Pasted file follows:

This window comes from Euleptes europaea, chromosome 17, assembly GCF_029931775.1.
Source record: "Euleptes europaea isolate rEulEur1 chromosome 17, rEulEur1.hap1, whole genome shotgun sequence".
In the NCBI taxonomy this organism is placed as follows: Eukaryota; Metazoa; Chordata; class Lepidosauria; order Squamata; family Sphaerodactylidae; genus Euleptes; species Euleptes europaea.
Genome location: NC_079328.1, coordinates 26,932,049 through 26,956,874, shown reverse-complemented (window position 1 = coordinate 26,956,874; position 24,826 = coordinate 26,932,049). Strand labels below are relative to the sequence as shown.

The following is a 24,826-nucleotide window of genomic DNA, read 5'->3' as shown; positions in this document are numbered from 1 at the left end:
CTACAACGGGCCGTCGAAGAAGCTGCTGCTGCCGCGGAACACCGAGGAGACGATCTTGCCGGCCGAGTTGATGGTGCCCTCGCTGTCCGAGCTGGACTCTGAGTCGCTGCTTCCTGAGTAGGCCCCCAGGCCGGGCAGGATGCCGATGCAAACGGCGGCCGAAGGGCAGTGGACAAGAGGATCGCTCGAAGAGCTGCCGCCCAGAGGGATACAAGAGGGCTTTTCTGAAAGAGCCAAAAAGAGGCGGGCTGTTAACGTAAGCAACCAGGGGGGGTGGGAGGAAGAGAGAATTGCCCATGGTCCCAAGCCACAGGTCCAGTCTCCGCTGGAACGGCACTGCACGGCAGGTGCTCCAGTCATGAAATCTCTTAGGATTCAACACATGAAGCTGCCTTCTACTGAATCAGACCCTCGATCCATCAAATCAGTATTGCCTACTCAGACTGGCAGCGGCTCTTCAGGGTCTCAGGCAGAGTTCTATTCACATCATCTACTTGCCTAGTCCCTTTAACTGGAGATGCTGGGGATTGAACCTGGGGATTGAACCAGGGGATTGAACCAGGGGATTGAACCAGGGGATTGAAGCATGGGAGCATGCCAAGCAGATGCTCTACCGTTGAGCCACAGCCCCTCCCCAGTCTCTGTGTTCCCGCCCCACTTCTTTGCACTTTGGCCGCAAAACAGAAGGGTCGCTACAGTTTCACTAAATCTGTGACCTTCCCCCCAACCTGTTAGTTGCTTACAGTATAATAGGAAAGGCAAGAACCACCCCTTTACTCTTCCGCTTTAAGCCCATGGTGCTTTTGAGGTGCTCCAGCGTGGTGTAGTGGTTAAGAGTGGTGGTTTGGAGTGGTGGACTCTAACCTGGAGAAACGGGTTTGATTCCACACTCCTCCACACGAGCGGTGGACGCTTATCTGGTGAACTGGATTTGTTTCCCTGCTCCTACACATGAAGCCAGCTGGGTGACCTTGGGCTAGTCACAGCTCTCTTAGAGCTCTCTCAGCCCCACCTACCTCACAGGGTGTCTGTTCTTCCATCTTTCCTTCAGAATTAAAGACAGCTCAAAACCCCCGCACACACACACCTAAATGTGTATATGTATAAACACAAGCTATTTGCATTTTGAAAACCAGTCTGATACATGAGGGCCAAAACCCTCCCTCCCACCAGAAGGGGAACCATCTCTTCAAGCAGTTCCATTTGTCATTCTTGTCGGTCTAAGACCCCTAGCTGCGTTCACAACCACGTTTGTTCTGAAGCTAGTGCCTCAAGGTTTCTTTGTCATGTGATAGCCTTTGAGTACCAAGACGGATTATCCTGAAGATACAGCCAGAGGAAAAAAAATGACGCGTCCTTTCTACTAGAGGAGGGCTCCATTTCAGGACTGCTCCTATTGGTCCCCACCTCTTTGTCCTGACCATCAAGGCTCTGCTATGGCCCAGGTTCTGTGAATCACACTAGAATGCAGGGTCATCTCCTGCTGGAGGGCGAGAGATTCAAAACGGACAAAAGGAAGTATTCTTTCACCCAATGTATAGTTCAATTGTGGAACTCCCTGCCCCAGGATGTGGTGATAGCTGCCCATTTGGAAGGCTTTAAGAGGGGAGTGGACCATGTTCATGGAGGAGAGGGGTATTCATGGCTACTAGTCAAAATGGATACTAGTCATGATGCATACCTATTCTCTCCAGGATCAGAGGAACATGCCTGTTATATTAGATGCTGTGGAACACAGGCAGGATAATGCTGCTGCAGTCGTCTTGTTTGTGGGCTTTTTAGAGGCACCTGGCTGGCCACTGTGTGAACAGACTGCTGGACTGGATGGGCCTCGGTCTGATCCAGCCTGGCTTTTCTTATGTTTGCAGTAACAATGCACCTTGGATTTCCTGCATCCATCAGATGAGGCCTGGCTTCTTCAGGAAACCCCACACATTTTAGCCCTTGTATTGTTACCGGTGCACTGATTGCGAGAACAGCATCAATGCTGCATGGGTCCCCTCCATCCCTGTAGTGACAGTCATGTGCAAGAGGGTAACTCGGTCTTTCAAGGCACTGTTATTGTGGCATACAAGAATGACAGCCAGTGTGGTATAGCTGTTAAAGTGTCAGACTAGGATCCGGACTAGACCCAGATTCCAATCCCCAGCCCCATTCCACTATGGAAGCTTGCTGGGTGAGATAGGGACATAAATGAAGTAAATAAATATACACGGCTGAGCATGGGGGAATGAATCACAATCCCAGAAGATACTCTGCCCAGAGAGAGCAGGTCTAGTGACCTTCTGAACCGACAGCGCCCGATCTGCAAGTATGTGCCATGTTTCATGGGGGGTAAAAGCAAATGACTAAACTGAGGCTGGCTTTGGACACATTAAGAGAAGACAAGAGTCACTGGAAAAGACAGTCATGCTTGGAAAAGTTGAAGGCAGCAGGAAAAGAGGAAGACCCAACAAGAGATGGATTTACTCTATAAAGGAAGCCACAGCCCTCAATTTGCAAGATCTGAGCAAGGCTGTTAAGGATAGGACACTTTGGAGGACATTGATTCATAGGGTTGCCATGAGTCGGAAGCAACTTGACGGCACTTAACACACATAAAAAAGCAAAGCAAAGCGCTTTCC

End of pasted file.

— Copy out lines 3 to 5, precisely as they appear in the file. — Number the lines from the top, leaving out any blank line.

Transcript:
In the NCBI taxonomy this organism is placed as follows: Eukaryota; Metazoa; Chordata; class Lepidosauria; order Squamata; family Sphaerodactylidae; genus Euleptes; species Euleptes europaea.
Genome location: NC_079328.1, coordinates 26,932,049 through 26,956,874, shown reverse-complemented (window position 1 = coordinate 26,956,874; position 24,826 = coordinate 26,932,049). Strand labels below are relative to the sequence as shown.

The following is a 24,826-nucleotide window of genomic DNA, read 5'->3' as shown; positions in this document are numbered from 1 at the left end: